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DOF of a Nikon 10x 0.25 Objective

 
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axle01



Joined: 12 Mar 2015
Posts: 46

PostPosted: Tue Jul 25, 2017 2:03 am    Post subject: DOF of a Nikon 10x 0.25 Objective Reply with quote

Can someone tell me is the DOF of this objective 0.25

Alan
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Alan Wood



Joined: 29 Dec 2010
Posts: 271
Location: Near London, U.K.

PostPosted: Tue Jul 25, 2017 3:11 am    Post subject: Reply with quote

My Nikon brochures do not specify depth of field.

One old Olympus brochure quotes 18 microns DOF for a 10x 0.25 objective with 10x eyepiece.

Alan Wood
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Ichthyophthirius



Joined: 07 Mar 2013
Posts: 800

PostPosted: Tue Jul 25, 2017 3:51 am    Post subject: Reply with quote

Hi Alan,

That also depends a bit on the final magnification.

For a microscope, have a look at this graph: http://www.mikrofotografie-digital.de/Optische_Steigerung_der_Tiefen/Nomogramm_Tiefenschaerfe.jpg

"Gesamtvergrößerung" = final magnification
"Tiefenschärfe" = DOF (here in µm)

For an aperture of 0.25, DOF is somewhere between 25 and 8 µm, and approx. 18 µm at 100x, as Alan said.

Regards, Ichty
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ray_parkhurst



Joined: 20 Nov 2010
Posts: 1522
Location: Santa Clara, CA, USA

PostPosted: Tue Jul 25, 2017 7:24 am    Post subject: Reply with quote

I usually refer to the Zerene table of microscope objectives here:

http://www.zerenesystems.com/cms/stacker/docs/tables/macromicrodof

According to that page, In the case of microscope objectives, "step size is determined almost entirely by the NA rating (Numerical Aperture) of the objective. "

Here is the data from that page:

Table 2-C – Determine DOF (step size) from Numerical Aperture (NA)
Microscope Objectives
NA DOF
0.1 0.055 mm
0.14 0.028 mm
0.2 0.014 mm
0.25 0.0088 mm
0.3 0.0061 mm
0.4 0.0034 mm
0.5 0.0022 mm
0.55 0.0018 mm
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axle01



Joined: 12 Mar 2015
Posts: 46

PostPosted: Tue Jul 25, 2017 3:08 pm    Post subject: Reply with quote

Appreciate that info thank you.

Alan
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JH



Joined: 09 Mar 2013
Posts: 1133
Location: Vallentuna, Stockholm, Sweden

PostPosted: Tue Jul 25, 2017 10:41 pm    Post subject: Reply with quote

Normaly I use the "lambda/(na^2)" formula, but for high na I use the formula from the article "Depth-of-Focus in Microscopy" written by I.T. Young, R. Zagers, L.J. van Vliet, J. Mullikin, F. Boddeke, H. Netten

https://www.researchgate.net/publication/27352734_Depth-of-Focus_in_Microscopy

To get the two sided depth multiply the formula with the factor 2.

The "lambda/(na^2)" formula used for "low" na in air (n=1) is practically the same up to na 0.5. (0.0022 vs 0.0021 at lambda 0.000550). Above that the difference increase between the formulas, at na 1.0 the difference is a factor 2.

Best regards Jörgen



[Edit: lambda 0.000550 thanks Rik!]
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Last edited by JH on Wed Jul 26, 2017 1:18 am; edited 1 time in total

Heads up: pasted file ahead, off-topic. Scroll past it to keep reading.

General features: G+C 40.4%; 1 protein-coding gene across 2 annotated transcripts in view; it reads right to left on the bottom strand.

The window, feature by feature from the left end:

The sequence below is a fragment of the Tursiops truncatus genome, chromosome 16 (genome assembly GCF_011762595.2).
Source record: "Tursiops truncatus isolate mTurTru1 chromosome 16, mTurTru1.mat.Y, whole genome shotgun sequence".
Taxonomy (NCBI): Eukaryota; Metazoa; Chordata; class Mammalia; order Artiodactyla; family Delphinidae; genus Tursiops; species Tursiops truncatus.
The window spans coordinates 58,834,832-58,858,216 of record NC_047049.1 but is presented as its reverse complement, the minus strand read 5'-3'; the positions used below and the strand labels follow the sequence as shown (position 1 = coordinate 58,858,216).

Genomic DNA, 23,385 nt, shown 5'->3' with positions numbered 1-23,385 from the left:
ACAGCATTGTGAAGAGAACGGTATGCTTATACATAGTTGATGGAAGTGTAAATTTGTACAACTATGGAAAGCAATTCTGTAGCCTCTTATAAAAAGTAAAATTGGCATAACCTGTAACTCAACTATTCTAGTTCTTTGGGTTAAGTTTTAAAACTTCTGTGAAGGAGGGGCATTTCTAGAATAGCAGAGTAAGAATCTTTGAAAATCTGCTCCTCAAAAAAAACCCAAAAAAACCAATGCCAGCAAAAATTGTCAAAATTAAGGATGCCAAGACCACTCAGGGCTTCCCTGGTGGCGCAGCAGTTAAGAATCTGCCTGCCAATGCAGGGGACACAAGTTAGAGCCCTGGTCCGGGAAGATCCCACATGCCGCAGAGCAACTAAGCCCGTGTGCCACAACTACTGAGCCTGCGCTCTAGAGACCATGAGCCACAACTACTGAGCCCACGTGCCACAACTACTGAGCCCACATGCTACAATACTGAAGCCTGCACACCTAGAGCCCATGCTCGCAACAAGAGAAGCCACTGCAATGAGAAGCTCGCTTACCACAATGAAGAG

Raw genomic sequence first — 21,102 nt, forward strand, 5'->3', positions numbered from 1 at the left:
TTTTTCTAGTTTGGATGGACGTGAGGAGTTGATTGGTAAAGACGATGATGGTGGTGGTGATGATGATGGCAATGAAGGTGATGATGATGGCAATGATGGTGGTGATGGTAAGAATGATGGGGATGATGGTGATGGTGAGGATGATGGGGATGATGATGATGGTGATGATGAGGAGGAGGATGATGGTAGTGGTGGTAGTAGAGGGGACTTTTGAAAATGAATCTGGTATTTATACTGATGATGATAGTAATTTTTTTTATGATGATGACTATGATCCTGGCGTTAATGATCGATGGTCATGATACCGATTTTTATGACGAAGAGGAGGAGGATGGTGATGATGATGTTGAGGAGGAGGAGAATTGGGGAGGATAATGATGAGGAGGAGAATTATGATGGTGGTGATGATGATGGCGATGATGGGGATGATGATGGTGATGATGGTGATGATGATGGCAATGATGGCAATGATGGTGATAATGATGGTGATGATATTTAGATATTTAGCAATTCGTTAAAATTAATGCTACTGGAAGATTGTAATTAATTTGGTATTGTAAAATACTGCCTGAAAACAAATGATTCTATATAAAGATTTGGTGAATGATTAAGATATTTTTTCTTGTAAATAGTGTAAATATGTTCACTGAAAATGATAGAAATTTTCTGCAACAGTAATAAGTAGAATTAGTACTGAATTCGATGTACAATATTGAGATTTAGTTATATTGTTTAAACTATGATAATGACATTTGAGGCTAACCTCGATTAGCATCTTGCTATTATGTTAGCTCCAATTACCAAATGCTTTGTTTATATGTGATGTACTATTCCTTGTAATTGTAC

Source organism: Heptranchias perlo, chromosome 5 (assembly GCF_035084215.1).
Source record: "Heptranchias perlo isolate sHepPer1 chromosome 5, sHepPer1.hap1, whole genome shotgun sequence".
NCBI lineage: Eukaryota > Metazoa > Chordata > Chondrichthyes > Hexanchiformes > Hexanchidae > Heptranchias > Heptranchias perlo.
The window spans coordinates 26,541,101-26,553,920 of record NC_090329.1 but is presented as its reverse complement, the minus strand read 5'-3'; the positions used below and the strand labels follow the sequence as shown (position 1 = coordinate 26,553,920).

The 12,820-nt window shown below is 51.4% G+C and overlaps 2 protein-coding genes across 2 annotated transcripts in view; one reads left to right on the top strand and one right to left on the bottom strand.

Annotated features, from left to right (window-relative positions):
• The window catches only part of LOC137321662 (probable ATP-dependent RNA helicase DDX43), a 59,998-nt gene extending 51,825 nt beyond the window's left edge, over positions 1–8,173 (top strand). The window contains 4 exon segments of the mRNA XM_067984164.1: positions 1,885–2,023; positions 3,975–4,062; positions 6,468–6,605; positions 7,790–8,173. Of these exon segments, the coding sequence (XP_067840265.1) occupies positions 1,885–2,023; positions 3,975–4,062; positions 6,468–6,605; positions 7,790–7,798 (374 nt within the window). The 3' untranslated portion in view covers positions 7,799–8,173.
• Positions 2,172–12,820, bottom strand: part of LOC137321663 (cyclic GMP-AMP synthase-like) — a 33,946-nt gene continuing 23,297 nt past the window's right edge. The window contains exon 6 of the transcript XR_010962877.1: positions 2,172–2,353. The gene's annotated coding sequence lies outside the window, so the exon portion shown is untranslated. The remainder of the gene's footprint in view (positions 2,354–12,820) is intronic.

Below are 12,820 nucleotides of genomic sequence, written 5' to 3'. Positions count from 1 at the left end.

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lonepal



Joined: 28 Jan 2017
Posts: 234
Location: Turkey

PostPosted: Wed Jul 26, 2017 12:32 am    Post subject: Reply with quote

Hi;

There is an important point here.

DOF changes with sensor type, camera brand and magnification.

I also use coinimaging.com calculator and I had any ?ssues, I advice using it for precise calculations. It is trustable.


http://coinimaging.com/calculator.html
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Omer
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lonepal



Joined: 28 Jan 2017
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PostPosted: Wed Jul 26, 2017 12:37 am    Post subject: Reply with quote

Sorry for triple posting.
I couldn't understand why it happened Smile
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Omer
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rjlittlefield
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Joined: 01 Aug 2006
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Location: Richland, Washington State, USA

PostPosted: Wed Jul 26, 2017 1:04 am    Post subject: Reply with quote

Quote:
Sorry for triple posting.

No worries, I deleted the extra copies.

Quote:
DOF changes with sensor type, camera brand and magnification.

Most of all, DOF changes depending on what is meant by the term.

If you select the "Depth of Field" option at http://coinimaging.com/calculator.html, then you have to specify an acceptable "Circle Of Confusion" (COC). The COC is a number that ultimately depends on the amount of blur that you're willing to tolerate in the final image. That can vary over a wide range, depending for example on whether you plan to reproduce the image at 800 pixels wide on a web page, or you want to pixel-peep within a camera resolution image at 5000 pixels wide.

In contrast, the lambda/NA^2 formulation, and the more accurate refinement shown by JH, essentially assume that you're not willing to tolerate much more blur than what is unavoidable from diffraction. Roughly speaking, those formulations are equivalent to the circle-of-confusion formulation if you use the Airy disk diameter as an acceptable COC.

In the table that ray_parkhurst mentions, I use the lambda/NA^2 formulation specifically because it does not depend on sensor type, camera brand, magnification, and so on. The numbers produced by those formulas remain valid no matter how good of a sensor you use, or how closely you look at the captured image.